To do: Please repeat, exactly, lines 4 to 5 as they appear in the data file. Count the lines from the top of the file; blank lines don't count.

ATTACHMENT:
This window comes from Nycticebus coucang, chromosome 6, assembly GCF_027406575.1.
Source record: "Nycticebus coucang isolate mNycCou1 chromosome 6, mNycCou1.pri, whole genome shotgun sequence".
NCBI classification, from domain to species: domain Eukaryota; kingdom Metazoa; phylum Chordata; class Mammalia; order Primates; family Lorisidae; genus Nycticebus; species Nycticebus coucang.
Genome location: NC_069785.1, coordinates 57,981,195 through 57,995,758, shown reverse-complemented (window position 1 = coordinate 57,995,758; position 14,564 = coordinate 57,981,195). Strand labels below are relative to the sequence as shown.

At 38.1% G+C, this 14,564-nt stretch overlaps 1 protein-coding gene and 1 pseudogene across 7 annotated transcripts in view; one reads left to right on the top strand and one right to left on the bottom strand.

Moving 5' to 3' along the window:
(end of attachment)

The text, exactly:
Genome location: NC_069785.1, coordinates 57,981,195 through 57,995,758, shown reverse-complemented (window position 1 = coordinate 57,995,758; position 14,564 = coordinate 57,981,195). Strand labels below are relative to the sequence as shown.

At 38.1% G+C, this 14,564-nt stretch overlaps 1 protein-coding gene and 1 pseudogene across 7 annotated transcripts in view; one reads left to right on the top strand and one right to left on the bottom strand.